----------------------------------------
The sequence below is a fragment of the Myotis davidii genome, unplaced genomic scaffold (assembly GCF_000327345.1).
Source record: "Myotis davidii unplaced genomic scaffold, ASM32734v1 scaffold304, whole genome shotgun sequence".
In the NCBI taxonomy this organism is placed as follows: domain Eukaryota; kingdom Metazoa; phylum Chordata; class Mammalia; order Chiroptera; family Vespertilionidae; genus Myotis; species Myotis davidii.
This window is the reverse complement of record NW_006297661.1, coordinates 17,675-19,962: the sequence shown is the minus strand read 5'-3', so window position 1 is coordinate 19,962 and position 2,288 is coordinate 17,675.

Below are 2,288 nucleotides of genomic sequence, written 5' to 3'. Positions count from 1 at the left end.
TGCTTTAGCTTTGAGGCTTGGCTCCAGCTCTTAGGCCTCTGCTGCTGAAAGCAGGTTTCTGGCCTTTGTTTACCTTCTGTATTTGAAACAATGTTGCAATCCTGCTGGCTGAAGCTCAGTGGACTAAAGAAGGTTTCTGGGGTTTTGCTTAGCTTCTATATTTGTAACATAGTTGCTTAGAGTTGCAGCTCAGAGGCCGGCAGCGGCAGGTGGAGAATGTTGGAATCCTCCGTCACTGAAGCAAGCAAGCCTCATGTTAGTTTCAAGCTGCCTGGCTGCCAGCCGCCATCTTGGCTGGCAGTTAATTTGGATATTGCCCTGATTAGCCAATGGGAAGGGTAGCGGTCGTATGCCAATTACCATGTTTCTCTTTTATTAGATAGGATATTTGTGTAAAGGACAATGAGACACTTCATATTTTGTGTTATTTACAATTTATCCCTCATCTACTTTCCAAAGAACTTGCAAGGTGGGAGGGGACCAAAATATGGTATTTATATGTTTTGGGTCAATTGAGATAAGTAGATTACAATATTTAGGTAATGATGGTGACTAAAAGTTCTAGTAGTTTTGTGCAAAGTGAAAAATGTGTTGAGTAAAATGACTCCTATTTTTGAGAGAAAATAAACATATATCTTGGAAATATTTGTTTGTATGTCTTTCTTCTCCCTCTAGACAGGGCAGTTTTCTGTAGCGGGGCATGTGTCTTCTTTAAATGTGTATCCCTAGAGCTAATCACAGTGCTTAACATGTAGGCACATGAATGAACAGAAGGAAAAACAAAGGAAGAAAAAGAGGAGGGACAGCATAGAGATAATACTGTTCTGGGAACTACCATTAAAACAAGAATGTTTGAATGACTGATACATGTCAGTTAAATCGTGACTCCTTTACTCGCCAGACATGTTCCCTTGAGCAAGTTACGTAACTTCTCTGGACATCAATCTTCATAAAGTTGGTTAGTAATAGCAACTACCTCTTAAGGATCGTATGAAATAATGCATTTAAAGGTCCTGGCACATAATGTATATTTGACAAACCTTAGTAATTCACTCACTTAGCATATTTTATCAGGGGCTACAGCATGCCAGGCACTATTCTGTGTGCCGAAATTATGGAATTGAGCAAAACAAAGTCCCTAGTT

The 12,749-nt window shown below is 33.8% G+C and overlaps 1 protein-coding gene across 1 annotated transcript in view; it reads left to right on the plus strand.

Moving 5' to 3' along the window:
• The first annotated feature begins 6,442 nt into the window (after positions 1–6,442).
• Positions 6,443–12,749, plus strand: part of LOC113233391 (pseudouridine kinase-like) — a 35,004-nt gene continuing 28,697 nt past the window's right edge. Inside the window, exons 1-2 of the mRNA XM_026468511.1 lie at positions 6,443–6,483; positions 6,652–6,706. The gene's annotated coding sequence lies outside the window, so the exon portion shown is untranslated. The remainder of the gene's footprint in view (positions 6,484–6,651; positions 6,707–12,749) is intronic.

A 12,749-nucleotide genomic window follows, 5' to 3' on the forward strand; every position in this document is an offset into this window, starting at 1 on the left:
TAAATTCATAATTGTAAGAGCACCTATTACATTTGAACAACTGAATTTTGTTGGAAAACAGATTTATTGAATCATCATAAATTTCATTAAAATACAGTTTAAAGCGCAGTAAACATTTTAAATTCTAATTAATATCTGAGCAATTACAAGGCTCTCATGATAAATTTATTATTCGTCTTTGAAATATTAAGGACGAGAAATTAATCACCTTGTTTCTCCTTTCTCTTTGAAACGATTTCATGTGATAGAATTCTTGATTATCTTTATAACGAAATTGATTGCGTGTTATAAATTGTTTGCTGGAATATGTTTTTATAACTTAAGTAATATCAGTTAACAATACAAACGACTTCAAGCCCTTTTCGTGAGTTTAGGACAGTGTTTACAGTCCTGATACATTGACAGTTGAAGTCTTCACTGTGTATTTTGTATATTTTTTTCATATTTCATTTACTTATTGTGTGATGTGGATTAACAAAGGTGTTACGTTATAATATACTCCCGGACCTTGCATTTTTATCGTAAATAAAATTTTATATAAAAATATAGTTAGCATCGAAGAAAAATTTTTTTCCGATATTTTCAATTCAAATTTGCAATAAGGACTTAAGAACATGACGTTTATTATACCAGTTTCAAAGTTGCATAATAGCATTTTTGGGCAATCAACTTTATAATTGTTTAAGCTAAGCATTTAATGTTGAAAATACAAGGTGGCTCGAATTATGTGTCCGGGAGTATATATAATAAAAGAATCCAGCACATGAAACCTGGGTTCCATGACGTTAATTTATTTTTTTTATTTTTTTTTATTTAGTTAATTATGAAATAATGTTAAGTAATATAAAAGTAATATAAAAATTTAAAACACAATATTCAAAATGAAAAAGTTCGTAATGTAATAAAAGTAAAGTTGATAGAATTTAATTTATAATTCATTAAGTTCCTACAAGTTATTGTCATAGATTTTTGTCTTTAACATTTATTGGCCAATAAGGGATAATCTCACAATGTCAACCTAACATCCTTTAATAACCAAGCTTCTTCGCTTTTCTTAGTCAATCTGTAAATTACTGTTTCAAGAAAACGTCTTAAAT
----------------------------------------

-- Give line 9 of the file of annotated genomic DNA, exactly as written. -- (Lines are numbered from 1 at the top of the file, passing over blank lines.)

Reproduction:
• The first annotated feature begins 6,442 nt into the window (after positions 1–6,442).